WASHINGTON — USDA federal meat inspectors look to be the latest victims of the coronavirus (COVID-19) spreading inside processing plants in the United States.
Tim Kaufmann, spokesperson for the American Federation of Government Employees (AFGE), a union representing 6,500 federal food inspectors, confirmed that three inspectors have died – one from Illinois, one from Mississippi and one from New York City.
A USDA Food Safety and Inspection Service (FSIS) spokesperson said, about 197 field employees were absent from work as of May 5 and another 120 were under self-quarantine.
FSIS also said that it now has enough masks and face coverings on hand to keep its inspection personnel supplied for the next few months.
“The safety and well-being of our employees is our top priority,” a USDA spokesperson said in a statement. “We thank those working on the front lines of our food supply chain for remaining on the job and for making sure the American people have access to safe food.”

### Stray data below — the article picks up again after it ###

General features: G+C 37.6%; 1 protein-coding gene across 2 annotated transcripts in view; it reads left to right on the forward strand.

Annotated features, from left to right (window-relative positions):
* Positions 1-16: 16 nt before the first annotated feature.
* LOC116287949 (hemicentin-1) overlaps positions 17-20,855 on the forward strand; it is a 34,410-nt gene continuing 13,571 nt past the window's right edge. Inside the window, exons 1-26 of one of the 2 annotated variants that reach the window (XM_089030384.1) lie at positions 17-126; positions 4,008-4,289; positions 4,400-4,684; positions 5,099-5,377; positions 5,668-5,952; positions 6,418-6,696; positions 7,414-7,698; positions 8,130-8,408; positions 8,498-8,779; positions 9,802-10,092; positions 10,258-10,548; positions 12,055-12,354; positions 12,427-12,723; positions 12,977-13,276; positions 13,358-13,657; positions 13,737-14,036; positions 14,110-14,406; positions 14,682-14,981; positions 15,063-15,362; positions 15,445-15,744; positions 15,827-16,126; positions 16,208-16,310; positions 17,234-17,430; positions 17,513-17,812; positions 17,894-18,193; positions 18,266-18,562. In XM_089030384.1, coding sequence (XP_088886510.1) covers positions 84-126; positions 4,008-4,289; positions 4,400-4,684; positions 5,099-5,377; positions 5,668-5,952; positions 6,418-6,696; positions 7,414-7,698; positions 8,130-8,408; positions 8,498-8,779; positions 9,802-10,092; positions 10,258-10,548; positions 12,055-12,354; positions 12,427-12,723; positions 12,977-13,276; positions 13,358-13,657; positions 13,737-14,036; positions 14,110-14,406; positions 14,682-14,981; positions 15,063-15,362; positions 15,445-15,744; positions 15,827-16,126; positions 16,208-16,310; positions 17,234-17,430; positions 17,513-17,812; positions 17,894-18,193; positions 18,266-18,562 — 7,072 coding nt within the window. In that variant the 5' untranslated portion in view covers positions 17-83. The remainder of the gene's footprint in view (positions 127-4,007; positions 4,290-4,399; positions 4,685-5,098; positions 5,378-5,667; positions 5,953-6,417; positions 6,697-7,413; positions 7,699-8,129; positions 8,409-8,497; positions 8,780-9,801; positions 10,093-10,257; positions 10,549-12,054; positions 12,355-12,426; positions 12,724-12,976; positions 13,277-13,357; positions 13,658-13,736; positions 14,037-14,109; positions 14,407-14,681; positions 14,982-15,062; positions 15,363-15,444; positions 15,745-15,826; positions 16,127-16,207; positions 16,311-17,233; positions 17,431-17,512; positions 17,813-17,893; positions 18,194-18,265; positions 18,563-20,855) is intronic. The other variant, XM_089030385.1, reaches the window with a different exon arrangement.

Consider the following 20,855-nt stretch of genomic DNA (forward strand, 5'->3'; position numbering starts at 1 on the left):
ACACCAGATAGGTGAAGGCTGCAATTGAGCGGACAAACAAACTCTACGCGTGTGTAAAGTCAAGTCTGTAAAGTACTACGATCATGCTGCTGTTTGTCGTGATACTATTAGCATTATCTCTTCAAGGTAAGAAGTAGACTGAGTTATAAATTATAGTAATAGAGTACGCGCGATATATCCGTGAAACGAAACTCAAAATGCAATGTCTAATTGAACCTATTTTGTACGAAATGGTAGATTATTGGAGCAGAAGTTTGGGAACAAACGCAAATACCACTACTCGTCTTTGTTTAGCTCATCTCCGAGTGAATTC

The association also said it has supplemented its inspection personnel by increasing the number of hours part-time workers can work and by calling on other USDA employees who have been trained in inspection from other parts of FSIS, the Agricultural Marketing Service (AMS) and the Animal and Plant Health Inspection Service (APHIS).
Following President Donald Trump’s executive order to keep meat processing plants open last week, the United Food and Commercial Workers International Union (UFCW) urged the administration to strengthen COVID-19 testing and worker safety measures in order to keep the supply chain moving.
According new estimates from the union released on May 6, more than 8,000 meatpacking workers have been hospitalized or are showing symptoms, and at least 27 have died.